Dorian Williams

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Dorian Williams (1 July 1914 – July 1985) was a British equestrian, journalist, broadcaster, author and patron of the arts.

Life

Williams was [1] educated at Hawtreys prep school,[2] then Harrow School and served as a soldier.

He was, from the 1950s until his death, the voice of show jumping on British television,[3] succeeded by Raymond Brooks-Ward who broadcast with Williams from 1956.[4] He was largely responsible for making it into a mainstream TV sport that was enjoyed by millions throughout the 1970s and continues to be enjoyed. His final broadcast was at the Olympia Horse Show in 1985.

In addition to his TV work he was also an author writing the Wendy series which were aimed at children and could be termed "traditional pony books",[5] he also wrote two adult horse novels and several works of non fiction concerning show jumping and equestrianism in general.[6]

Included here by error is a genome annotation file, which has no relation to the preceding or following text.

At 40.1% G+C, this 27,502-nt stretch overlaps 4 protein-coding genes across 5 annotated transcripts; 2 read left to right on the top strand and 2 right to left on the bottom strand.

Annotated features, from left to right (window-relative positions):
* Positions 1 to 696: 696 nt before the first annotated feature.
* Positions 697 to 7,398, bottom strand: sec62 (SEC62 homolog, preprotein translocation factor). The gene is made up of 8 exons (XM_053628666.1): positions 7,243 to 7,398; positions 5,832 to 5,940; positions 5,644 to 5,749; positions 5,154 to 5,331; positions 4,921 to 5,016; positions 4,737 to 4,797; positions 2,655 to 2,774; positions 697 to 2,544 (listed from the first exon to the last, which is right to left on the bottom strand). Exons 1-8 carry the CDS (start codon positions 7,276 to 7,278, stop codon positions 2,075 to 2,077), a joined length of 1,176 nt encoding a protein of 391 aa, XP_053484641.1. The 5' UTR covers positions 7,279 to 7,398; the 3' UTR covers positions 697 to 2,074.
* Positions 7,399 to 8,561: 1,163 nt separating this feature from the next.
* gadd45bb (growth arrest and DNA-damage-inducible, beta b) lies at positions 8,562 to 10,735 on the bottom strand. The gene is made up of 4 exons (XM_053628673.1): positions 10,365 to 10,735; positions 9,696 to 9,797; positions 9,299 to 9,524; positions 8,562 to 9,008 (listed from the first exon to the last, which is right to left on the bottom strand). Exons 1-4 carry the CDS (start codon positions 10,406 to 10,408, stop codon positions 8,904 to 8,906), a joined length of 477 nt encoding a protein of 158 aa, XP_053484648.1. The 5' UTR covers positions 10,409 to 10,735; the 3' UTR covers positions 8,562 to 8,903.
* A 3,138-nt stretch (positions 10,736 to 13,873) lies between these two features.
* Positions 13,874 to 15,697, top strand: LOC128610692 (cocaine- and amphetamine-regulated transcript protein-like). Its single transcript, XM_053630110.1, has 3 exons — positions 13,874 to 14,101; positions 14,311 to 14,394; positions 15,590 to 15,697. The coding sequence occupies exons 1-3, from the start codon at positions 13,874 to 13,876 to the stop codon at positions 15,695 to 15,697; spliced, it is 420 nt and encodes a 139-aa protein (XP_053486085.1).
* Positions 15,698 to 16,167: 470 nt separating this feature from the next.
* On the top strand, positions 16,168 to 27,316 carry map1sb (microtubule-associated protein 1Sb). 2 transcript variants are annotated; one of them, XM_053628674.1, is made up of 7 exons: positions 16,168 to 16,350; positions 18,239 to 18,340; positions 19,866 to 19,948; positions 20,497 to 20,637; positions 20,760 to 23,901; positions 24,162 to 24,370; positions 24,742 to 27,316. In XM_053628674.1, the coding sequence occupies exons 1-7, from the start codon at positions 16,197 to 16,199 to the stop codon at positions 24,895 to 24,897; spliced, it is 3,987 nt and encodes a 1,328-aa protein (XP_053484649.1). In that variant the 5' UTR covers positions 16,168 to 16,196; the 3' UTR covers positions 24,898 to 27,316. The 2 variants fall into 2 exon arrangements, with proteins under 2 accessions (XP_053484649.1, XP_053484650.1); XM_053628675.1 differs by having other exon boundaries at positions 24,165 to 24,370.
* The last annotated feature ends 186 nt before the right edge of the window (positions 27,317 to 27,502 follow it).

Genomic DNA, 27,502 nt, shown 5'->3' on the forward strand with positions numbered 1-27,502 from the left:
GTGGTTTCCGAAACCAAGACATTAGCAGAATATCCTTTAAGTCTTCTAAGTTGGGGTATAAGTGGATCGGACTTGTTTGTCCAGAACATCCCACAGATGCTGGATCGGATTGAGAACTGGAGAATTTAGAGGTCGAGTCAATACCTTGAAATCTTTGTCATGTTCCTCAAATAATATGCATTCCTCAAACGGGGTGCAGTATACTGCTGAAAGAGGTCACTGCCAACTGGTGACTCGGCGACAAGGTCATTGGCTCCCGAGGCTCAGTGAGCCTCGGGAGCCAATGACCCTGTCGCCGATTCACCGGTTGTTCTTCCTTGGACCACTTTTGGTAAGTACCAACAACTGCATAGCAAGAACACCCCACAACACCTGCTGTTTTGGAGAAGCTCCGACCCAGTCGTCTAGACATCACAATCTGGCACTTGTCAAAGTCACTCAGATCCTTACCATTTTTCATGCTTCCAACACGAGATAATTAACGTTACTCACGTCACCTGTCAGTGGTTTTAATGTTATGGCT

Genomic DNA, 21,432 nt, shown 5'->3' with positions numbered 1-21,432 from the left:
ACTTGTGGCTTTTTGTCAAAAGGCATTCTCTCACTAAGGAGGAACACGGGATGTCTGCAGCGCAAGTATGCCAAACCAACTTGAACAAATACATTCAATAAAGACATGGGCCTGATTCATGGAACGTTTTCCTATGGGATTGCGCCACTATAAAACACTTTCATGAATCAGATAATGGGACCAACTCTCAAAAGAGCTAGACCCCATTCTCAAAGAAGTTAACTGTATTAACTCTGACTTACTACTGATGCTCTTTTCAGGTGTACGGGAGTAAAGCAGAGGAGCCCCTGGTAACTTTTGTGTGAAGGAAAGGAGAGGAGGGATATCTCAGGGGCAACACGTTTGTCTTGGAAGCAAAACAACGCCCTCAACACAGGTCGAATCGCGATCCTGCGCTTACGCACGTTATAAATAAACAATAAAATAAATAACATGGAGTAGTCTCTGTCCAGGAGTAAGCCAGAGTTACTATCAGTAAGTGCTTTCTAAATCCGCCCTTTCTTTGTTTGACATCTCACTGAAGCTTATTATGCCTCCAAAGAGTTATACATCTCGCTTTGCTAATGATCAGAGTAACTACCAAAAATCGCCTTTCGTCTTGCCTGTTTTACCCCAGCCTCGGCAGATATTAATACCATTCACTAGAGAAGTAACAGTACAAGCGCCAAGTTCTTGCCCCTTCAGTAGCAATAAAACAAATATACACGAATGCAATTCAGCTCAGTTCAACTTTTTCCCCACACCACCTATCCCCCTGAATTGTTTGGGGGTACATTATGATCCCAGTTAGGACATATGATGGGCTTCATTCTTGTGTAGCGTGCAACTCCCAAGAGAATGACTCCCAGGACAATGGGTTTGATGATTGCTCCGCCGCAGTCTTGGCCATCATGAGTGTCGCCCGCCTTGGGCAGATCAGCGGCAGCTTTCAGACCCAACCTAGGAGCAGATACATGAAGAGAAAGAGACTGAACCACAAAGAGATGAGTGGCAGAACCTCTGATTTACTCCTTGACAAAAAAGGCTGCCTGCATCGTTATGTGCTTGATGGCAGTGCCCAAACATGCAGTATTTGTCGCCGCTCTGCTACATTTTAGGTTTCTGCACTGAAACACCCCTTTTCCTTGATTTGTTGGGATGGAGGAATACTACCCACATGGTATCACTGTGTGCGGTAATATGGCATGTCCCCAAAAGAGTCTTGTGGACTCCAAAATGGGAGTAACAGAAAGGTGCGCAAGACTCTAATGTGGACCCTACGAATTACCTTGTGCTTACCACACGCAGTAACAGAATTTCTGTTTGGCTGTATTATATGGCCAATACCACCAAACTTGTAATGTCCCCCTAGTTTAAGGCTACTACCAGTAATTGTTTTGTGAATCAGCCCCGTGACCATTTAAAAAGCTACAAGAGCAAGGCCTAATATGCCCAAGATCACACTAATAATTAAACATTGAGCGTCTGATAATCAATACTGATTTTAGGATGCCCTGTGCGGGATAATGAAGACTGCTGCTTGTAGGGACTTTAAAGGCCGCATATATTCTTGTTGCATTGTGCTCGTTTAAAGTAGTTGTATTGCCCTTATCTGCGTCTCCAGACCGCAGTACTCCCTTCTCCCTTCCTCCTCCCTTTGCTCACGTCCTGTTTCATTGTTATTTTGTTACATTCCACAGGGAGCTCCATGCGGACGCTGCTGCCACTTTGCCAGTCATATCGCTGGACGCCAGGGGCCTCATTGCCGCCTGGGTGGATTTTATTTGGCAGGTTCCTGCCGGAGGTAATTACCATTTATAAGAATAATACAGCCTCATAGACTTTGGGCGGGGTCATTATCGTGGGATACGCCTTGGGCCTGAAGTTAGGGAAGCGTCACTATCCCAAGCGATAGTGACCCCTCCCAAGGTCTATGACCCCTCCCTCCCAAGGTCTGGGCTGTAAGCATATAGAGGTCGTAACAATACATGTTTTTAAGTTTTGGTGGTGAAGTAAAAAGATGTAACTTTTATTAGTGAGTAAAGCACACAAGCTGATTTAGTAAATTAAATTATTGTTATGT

He was Chairman of the British Horse Society, and instrumental in setting up a National Equestrian Centre at Stoneleigh Abbey in Warwickshire. He was also Master of the Whaddon Chase hunt.

In 1949 he founded the Pendley Open Air Shakespeare Festival in the grounds of his ancestral family home of Pendley Manor near Tring, Hertfordshire.

He married the Hon. Moyra Lubbock in 1938 and the marriage was dissolved in 1949. He died from cancer in July 1985.

In 2005, he was one of the inaugural laureates appointed to The British Horse Society Equestrian Hall of Fame.[7][8]

References